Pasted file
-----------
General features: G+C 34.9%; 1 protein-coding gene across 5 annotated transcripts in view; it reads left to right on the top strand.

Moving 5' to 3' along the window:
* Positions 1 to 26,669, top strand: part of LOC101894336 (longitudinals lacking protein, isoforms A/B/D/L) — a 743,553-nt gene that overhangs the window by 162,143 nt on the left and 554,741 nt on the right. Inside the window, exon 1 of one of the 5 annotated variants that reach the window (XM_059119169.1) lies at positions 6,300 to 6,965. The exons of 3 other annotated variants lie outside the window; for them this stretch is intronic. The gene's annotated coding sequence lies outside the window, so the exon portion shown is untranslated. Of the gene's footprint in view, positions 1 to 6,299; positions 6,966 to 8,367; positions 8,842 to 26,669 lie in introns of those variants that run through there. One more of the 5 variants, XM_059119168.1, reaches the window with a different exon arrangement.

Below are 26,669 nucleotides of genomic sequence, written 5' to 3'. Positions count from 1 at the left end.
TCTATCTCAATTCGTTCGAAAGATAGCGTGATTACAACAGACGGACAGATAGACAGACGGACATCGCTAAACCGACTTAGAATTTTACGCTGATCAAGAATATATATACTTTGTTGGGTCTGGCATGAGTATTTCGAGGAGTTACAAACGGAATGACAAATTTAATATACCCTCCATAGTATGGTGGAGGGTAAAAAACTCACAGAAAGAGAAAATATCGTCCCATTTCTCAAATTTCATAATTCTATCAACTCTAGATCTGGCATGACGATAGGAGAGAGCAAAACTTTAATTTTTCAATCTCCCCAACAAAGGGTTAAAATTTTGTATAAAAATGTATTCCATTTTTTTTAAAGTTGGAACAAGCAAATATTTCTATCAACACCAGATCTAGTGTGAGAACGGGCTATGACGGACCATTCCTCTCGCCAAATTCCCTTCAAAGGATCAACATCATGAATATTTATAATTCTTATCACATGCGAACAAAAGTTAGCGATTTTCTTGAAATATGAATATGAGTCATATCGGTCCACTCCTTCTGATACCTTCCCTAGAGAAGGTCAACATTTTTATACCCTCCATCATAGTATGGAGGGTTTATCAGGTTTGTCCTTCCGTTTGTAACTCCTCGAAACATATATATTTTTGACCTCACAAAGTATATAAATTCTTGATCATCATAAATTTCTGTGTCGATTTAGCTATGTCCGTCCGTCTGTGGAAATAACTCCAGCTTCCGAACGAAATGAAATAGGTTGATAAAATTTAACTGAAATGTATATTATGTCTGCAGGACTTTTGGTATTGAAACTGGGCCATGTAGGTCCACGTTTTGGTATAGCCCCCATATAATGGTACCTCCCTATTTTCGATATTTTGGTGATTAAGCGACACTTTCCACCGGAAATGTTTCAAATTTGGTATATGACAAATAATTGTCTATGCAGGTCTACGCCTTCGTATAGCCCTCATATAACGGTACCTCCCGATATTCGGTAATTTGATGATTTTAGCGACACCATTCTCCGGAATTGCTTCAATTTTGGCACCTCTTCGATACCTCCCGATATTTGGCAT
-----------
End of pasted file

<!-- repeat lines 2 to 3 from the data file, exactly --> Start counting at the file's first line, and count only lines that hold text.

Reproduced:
Moving 5' to 3' along the window:
* Positions 1 to 26,669, top strand: part of LOC101894336 (longitudinals lacking protein, isoforms A/B/D/L) — a 743,553-nt gene that overhangs the window by 162,143 nt on the left and 554,741 nt on the right. Inside the window, exon 1 of one of the 5 annotated variants that reach the window (XM_059119169.1) lies at positions 6,300 to 6,965. The exons of 3 other annotated variants lie outside the window; for them this stretch is intronic. The gene's annotated coding sequence lies outside the window, so the exon portion shown is untranslated. Of the gene's footprint in view, positions 1 to 6,299; positions 6,966 to 8,367; positions 8,842 to 26,669 lie in introns of those variants that run through there. One more of the 5 variants, XM_059119168.1, reaches the window with a different exon arrangement.